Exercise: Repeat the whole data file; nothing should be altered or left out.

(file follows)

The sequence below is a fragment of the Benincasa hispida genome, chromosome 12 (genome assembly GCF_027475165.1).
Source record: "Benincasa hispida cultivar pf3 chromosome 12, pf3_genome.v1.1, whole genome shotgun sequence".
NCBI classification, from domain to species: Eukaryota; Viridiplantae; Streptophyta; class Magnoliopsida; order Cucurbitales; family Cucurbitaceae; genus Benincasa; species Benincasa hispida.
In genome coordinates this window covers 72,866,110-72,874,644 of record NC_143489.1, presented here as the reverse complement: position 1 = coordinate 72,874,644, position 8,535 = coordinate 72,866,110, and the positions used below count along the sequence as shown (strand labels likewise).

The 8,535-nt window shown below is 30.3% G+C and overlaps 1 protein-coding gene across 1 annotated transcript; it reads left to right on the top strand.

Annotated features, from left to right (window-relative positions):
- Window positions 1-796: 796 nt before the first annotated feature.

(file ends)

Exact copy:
The sequence below is a fragment of the Benincasa hispida genome, chromosome 12 (genome assembly GCF_027475165.1).
Source record: "Benincasa hispida cultivar pf3 chromosome 12, pf3_genome.v1.1, whole genome shotgun sequence".
NCBI classification, from domain to species: Eukaryota; Viridiplantae; Streptophyta; class Magnoliopsida; order Cucurbitales; family Cucurbitaceae; genus Benincasa; species Benincasa hispida.
In genome coordinates this window covers 72,866,110-72,874,644 of record NC_143489.1, presented here as the reverse complement: position 1 = coordinate 72,874,644, position 8,535 = coordinate 72,866,110, and the positions used below count along the sequence as shown (strand labels likewise).

The 8,535-nt window shown below is 30.3% G+C and overlaps 1 protein-coding gene across 1 annotated transcript; it reads left to right on the top strand.

Annotated features, from left to right (window-relative positions):
- Window positions 1-796: 796 nt before the first annotated feature.